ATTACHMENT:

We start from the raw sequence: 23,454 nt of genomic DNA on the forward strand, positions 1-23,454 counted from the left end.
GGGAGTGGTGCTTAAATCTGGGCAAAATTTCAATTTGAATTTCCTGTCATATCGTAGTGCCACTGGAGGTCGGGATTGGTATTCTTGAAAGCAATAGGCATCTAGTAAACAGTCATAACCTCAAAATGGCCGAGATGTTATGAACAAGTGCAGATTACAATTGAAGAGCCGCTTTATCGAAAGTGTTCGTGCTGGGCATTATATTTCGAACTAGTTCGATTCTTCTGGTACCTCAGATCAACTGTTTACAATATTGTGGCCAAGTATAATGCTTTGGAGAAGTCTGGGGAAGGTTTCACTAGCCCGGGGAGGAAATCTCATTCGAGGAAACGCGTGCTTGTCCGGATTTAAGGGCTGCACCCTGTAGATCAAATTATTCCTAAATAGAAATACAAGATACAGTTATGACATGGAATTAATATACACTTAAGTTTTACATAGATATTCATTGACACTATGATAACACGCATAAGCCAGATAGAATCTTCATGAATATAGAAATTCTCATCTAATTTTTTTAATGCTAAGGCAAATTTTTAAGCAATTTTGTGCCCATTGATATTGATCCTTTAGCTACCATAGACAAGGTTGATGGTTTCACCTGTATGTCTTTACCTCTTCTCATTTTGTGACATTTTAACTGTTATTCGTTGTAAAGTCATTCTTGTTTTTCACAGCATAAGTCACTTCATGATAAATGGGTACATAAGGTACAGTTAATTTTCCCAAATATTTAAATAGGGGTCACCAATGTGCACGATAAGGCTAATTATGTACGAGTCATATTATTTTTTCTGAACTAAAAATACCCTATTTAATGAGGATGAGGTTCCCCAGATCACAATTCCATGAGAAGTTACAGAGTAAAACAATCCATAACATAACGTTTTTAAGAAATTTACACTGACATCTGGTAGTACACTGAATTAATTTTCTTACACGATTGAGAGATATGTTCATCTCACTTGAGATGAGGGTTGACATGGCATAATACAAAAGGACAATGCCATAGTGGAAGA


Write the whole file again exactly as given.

We start from the raw sequence: 23,454 nt of genomic DNA on the forward strand, positions 1-23,454 counted from the left end.
GGGAGTGGTGCTTAAATCTGGGCAAAATTTCAATTTGAATTTCCTGTCATATCGTAGTGCCACTGGAGGTCGGGATTGGTATTCTTGAAAGCAATAGGCATCTAGTAAACAGTCATAACCTCAAAATGGCCGAGATGTTATGAACAAGTGCAGATTACAATTGAAGAGCCGCTTTATCGAAAGTGTTCGTGCTGGGCATTATATTTCGAACTAGTTCGATTCTTCTGGTACCTCAGATCAACTGTTTACAATATTGTGGCCAAGTATAATGCTTTGGAGAAGTCTGGGGAAGGTTTCACTAGCCCGGGGAGGAAATCTCATTCGAGGAAACGCGTGCTTGTCCGGATTTAAGGGCTGCACCCTGTAGATCAAATTATTCCTAAATAGAAATACAAGATACAGTTATGACATGGAATTAATATACACTTAAGTTTTACATAGATATTCATTGACACTATGATAACACGCATAAGCCAGATAGAATCTTCATGAATATAGAAATTCTCATCTAATTTTTTTAATGCTAAGGCAAATTTTTAAGCAATTTTGTGCCCATTGATATTGATCCTTTAGCTACCATAGACAAGGTTGATGGTTTCACCTGTATGTCTTTACCTCTTCTCATTTTGTGACATTTTAACTGTTATTCGTTGTAAAGTCATTCTTGTTTTTCACAGCATAAGTCACTTCATGATAAATGGGTACATAAGGTACAGTTAATTTTCCCAAATATTTAAATAGGGGTCACCAATGTGCACGATAAGGCTAATTATGTACGAGTCATATTATTTTTTCTGAACTAAAAATACCCTATTTAATGAGGATGAGGTTCCCCAGATCACAATTCCATGAGAAGTTACAGAGTAAAACAATCCATAACATAACGTTTTTAAGAAATTTACACTGACATCTGGTAGTACACTGAATTAATTTTCTTACACGATTGAGAGATATGTTCATCTCACTTGAGATGAGGGTTGACATGGCATAATACAAAAGGACAATGCCATAGTGGAAGA